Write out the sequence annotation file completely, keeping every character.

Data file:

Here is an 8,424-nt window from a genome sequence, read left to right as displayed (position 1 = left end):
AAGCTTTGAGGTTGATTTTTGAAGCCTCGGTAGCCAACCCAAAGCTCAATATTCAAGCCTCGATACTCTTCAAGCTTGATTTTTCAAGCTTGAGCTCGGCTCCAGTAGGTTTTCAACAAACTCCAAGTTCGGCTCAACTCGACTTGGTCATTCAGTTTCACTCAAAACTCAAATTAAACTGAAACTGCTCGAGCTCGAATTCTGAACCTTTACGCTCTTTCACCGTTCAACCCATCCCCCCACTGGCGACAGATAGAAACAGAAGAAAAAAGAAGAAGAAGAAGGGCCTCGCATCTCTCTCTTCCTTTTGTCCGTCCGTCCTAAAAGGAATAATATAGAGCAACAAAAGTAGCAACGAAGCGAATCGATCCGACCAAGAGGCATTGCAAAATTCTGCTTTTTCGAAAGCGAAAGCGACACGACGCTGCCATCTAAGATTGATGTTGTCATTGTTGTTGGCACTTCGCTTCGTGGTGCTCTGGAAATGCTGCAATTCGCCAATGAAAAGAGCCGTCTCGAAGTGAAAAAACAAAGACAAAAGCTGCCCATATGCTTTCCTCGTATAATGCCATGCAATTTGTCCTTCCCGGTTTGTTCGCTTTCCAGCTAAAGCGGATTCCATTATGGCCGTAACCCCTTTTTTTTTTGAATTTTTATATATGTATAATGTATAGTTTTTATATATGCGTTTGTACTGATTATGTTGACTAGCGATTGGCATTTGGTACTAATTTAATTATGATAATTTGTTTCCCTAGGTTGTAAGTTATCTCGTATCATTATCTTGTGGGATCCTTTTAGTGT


Here is an 8,424-nt window from a genome sequence, read left to right as displayed (position 1 = left end):
AAGCTTTGAGGTTGATTTTTGAAGCCTCGGTAGCCAACCCAAAGCTCAATATTCAAGCCTCGATACTCTTCAAGCTTGATTTTTCAAGCTTGAGCTCGGCTCCAGTAGGTTTTCAACAAACTCCAAGTTCGGCTCAACTCGACTTGGTCATTCAGTTTCACTCAAAACTCAAATTAAACTGAAACTGCTCGAGCTCGAATTCTGAACCTTTACGCTCTTTCACCGTTCAACCCATCCCCCCACTGGCGACAGATAGAAACAGAAGAAAAAAGAAGAAGAAGAAGGGCCTCGCATCTCTCTCTTCCTTTTGTCCGTCCGTCCTAAAAGGAATAATATAGAGCAACAAAAGTAGCAACGAAGCGAATCGATCCGACCAAGAGGCATTGCAAAATTCTGCTTTTTCGAAAGCGAAAGCGACACGACGCTGCCATCTAAGATTGATGTTGTCATTGTTGTTGGCACTTCGCTTCGTGGTGCTCTGGAAATGCTGCAATTCGCCAATGAAAAGAGCCGTCTCGAAGTGAAAAAACAAAGACAAAAGCTGCCCATATGCTTTCCTCGTATAATGCCATGCAATTTGTCCTTCCCGGTTTGTTCGCTTTCCAGCTAAAGCGGATTCCATTATGGCCGTAACCCCTTTTTTTTTTGAATTTTTATATATGTATAATGTATAGTTTTTATATATGCGTTTGTACTGATTATGTTGACTAGCGATTGGCATTTGGTACTAATTTAATTATGATAATTTGTTTCCCTAGGTTGTAAGTTATCTCGTATCATTATCTTGTGGGATCCTTTTAGTGT